At the heart of European policy making lies a fundamental tension: Should policy action happen locally or at the European level? What support can European agencies provide to local efforts and vice versa?
Fraser Battye (Strategy Unit) and Christina Dziewanska-Stringer (a European health policy expert from ICF) discuss how the English National Health Service (NHS) can harness the principles and practices developed by the European Union to manage this tension. From the principle of ‘subsidiarity’ to exercises in ‘soft power’, the NHS stands to harness decades of lessons from the EU.
Editor’s note: the points made are technical in nature and don’t imply a position on Brexit.
Fraser: Not to say this opinion doesn’t exist, but I’ve yet to hear that the NHS is insufficiently centralized—or that more top-down control is needed.
However, I often hear that current NHS policy is simultaneously:
- Efficient in prioritizing coordination across whole systems over competition among single organizations, yet is
- Under-powered—in that the emerging local institutional framework (Sustainability and Transformation Partnerships and Integrated Care Systems) rely almost entirely on soft power and persuasion, with few hard or formal powers.
In recent sessions and conversations, I’ve noticed a focus on making this dynamic work: making local moves minus national mandating, equipped with little more than relationships, evidence, and the power of persuasion.
Having worked at the European level, I was reminded of EU policy making, given that the EU:
- Has a formal principle of subsidiarity in policy making—perhaps offering the NHS a framework for taking a more locally-determined approach; and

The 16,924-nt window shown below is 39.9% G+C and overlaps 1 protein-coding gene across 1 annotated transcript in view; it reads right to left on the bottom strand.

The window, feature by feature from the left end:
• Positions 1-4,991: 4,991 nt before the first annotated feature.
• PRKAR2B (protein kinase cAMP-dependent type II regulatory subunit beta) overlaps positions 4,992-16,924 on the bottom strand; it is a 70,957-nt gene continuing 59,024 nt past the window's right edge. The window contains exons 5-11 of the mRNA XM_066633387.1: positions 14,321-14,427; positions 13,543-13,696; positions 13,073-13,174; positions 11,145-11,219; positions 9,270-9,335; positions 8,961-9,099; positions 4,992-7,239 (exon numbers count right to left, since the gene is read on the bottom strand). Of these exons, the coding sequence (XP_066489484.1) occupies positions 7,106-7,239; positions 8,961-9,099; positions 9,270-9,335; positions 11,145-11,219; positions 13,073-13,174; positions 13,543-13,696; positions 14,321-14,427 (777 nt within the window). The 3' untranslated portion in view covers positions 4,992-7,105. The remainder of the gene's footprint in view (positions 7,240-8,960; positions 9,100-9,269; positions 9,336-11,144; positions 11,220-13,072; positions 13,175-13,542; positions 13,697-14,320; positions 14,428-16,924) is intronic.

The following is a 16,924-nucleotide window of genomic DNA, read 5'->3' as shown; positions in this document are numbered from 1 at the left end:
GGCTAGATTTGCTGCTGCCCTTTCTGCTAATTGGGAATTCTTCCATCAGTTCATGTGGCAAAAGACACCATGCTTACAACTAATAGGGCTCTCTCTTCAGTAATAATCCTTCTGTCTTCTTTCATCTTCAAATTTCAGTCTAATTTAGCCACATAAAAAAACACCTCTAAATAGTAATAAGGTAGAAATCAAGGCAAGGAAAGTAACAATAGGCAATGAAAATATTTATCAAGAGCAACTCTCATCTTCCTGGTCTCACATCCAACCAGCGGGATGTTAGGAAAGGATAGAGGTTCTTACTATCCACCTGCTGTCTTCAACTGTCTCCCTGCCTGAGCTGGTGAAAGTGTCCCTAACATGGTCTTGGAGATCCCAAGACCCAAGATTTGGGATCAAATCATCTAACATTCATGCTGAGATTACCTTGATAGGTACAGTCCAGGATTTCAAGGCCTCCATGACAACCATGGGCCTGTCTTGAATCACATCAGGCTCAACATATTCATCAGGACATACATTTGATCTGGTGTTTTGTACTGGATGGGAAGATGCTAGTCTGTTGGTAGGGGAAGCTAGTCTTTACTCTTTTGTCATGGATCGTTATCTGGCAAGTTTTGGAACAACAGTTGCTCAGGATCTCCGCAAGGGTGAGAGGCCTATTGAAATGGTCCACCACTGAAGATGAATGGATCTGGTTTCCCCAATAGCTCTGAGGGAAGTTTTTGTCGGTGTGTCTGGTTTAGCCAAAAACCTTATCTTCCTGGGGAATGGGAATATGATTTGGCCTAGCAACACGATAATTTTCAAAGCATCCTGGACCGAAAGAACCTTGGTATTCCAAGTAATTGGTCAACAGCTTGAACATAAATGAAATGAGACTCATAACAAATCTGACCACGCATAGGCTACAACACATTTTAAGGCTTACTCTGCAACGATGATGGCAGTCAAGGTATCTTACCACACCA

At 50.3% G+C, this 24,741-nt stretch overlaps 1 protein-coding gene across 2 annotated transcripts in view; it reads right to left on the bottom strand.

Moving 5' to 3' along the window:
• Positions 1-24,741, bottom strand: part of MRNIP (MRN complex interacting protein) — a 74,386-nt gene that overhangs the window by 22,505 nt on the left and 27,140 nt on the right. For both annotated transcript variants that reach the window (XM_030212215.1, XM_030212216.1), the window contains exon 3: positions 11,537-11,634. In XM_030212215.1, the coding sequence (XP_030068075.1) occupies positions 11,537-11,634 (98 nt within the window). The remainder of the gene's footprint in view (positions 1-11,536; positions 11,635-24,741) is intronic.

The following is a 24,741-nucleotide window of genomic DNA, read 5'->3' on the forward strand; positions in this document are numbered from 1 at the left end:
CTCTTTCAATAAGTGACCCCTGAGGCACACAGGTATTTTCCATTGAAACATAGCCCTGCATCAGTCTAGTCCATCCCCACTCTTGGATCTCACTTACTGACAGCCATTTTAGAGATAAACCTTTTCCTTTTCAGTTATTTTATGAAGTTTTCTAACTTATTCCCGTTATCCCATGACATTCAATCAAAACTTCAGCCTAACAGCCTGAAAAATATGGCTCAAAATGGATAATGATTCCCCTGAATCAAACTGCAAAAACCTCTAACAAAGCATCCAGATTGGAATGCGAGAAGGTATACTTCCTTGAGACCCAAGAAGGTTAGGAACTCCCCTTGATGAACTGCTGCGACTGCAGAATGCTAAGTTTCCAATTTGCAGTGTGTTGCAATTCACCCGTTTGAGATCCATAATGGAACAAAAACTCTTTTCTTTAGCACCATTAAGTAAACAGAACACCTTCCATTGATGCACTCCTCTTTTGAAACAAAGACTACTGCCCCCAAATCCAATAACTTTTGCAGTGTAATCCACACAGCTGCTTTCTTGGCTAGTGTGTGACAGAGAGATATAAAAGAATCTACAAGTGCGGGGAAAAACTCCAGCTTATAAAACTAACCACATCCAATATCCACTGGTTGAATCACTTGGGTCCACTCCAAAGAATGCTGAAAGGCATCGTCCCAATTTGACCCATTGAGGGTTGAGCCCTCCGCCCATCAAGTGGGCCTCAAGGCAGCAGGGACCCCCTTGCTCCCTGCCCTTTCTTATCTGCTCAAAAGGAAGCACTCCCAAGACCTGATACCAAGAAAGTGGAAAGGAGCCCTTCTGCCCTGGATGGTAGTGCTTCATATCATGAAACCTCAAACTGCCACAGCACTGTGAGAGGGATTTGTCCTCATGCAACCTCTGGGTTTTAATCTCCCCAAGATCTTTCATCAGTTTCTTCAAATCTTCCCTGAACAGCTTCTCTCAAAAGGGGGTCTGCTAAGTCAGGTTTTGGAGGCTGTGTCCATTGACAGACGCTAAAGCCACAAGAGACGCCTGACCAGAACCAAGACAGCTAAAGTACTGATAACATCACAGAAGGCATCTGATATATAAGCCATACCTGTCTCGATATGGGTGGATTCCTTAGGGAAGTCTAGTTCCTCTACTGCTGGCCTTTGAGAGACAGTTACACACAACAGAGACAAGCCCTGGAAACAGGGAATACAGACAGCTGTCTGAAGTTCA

- Often seeks policy influence in areas (e.g. public health) where it has limited formal power and relies on soft policy approaches to support the efforts of Member States.
So, I asked Christina Dziewanska-Stringer—an expert at ICF—for her thoughts on how the EU addresses these two features of its policy environment.
Christina: This is not an opinion piece about the current states of politics—nor is it a defense of the European Union. But it is hard to ignore a sense that many people feel remote from decisions that affect their lives. This made me reflect on some basic guiding principles of EU decision making, and how they influence who governs what.
EU policy and legislative making are firmly grounded in the Treaties of the European Union. The Treaties describe policy areas where the EU can act directly and those where Member States are sovereign (such as healthcare and public health).
The Treaties also set out principles of EU policy making. While some may wish to argue that the EU imposes its rules on the people, formally (and legally) the EU operates according to the principles of “Subsidiarity” and “Proportionality”.
Without dusting off the dictionary, or looking up the Lisbon Treaty itself, I think of these words as synonyms for power sharing, partnership, and, maybe most importantly, joint responsibility:
- Subsidiarity means that decisions affecting citizens should be taken as close to the citizen as possible. It is a presumption in favor of local (in the European case, this means national!) action. The legal definition refers to various levels of power, by defining the aim of subsidiarity as being to ‘guarantee a degree of independence for a lower authority in relation to a higher body or for a local authority in relation to central government’; and
- Proportionality sets boundaries around what the EU does. It aims to ensure that any EU action remains within its remit and in line with the objectives of the broader EU Treaties. Prior to finalizing EU action, one should therefore ask: is this action limited to reaching the objective it sets out to achieve?
I don’t claim that law or decision making at the EU level is easy, nor do I think that the EU always gets it right. I do, however, believe these basic principles help strike a balance between top-down decisions and local policy making.